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Best Books on Fly Fishing
It might still be cold outside but spring will be here soon and with it a renewed sense of hope. If you’re an anxious angler you’ve probably already spent your winter re-organizing your tackle box and cleaning your rod and reel – but now what? How about reading up on angling to get yourself prepared for the season?
There are dozens of fly-fishing sites with loads of guides, tutorials, and personal stories, but it’s hard to beat hitting your favorite recliner with a good book and learning about your favorite hobby.
To keep you busy during winter, let’s lay out 10 of the best books on fly fishing whether they be practical guides, personal essays, fiction, or a mix of both. With a few good books by your side, you’ll be ready to go once the ice melts.
Every prospective angler needs an overview of fly-fishing basics before they hit the water, even seasoned traditional spin fishers. To have a chance at catching a fish you need to learn to set up your rod and reel, tie your line and flies, make a decent cast, read the water, and much more.
Who can teach you these basics? How about a company that’s been outfitting anglers with high-quality fishing equipment since 1856. The Orvis Guide to Beginning Fly Fishing has everything you need to get started with helpful photos, illustrations, diagrams, and more. Study up on the guide and you’ll be ready to reel one in.
If you’ve graduated from Orvis’s Guide to Beginning Fly Fishing, you’re ready for the full-scale Orvis Fly Fishing Guide. This continually updated tome has sold hundreds of thousands of copies thanks to its updated information, concise language, and more than 400 illustrations and graphics. This guide will help you better prepare for your day on the water and succeed when you get there.
Think of The Little Red Book of Fly Fishing as a cheat sheet for wrangling in the fish. The book starts with basic tips on making your cast and choosing the right fly and graduates to advanced pointers on reading the water, landing a fish, and much more. A handy and easily digestible guide to toss in your truck’s glovebox or keep on the boat.
There’s no better feeling than fishing in a gorgeous environment. With the right setting, it doesn’t matter if you’re getting skunked if you have a beautiful backdrop. Author Chris Santella scoured the globe for stories from anglers about places that are truly special to anglers. Backed with photographs of the people, places, and fish, 50 Places to Fly Fish Before You Die can help you make a bucket list of fly-fishing destinations or keep you company on a bad weather day.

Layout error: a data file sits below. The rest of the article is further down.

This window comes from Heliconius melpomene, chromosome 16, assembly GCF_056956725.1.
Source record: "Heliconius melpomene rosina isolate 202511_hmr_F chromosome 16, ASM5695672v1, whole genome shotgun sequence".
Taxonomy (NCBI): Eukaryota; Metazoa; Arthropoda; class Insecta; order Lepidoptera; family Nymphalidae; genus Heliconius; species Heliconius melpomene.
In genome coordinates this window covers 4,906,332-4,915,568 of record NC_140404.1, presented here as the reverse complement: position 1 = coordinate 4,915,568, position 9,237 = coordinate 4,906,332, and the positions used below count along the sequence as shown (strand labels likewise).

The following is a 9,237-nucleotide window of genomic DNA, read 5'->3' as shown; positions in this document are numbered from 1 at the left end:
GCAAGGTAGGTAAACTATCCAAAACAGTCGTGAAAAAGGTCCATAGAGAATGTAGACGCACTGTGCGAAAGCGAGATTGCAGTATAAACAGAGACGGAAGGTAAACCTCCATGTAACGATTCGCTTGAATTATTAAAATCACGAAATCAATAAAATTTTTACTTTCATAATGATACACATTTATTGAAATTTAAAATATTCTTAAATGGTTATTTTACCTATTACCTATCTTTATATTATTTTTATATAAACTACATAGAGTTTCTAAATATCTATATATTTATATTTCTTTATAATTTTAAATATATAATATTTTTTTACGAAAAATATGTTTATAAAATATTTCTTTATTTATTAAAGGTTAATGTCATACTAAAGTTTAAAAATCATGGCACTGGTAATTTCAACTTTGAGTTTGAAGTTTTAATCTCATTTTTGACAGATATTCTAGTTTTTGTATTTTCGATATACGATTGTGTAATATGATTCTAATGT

Even if you have seen the movie, A River Runs Through It is a seminal work in fly fishing lore. First published in 1976, the book tells the semi-autobiographical story of author Norman McLean and his brother Paul growing up fly-fishing in rural Montana. The story touches on the love of fly fishing, the struggles of real life, and paints an inspiring portrait for any angler to enjoy.
While fishing in New Mexico author Kirk Wallace Johnson noticed a colorful salmon tie in his guide’s repertoire. After a brief explanation of Victorian salmon ties, the guide mentioned a museum heist of birds to Johnson, which began years-long research project into the lucrative world of Victorian Salmon Flies and how one obsessive fly-tier pulled off the biggest museum specimen theft in Britain’s history. One part investigative journalism and one part exploration into human behavior, the Feather Thief is an ultra-entertaining read.
Burke gives a colorful history of the west Florida coast’s biggest angling obsession, catching the world’s largest tarpon. Burke, a tarpon fisher himself, documents the craze during the 1970s and 80s in the tiny town of Homosassa as anglers vied for the biggest of this legendary fly-fishing species. Burke interviews legends like Stu Apte and Lefty Kreh to get the full story while also delving into how environmental impact has shaped today’s tarpon fishing. An exciting read about the world’s most exciting fly-fishing catch.
Whitelaw traces the ancient art of fly fishing back 2,000 years before finishing his book on today’s modern flies. The book focuses on flies through the ages but also talks about how we arrived at today’s modern rods and reels. Chalked full of fly tying tips, beautiful illustrations, history, and more, History of Fly-Fishing in Fifty Flies is a great read for all fishing skill levels.
Yes, that’s a mouthful of a title, and this book’s packed with useful information for fishers, especially those who like to get far away from civilization. The Lost Art is packed with tips and tricks including using the sun and moon to tell time and find direction, how to track wildlife, identifying patterns, and becoming in-touch with what nature is telling us. A thorough read of this book and you’ll be abundantly prepared to fish in more rewarding (but sometimes unforgiving) territory.
With a mix of nonfiction, fiction, and some trail tips, these ten books will carry you through the winter with both entertainment and information. Get your library started and try to get through it before spring comes.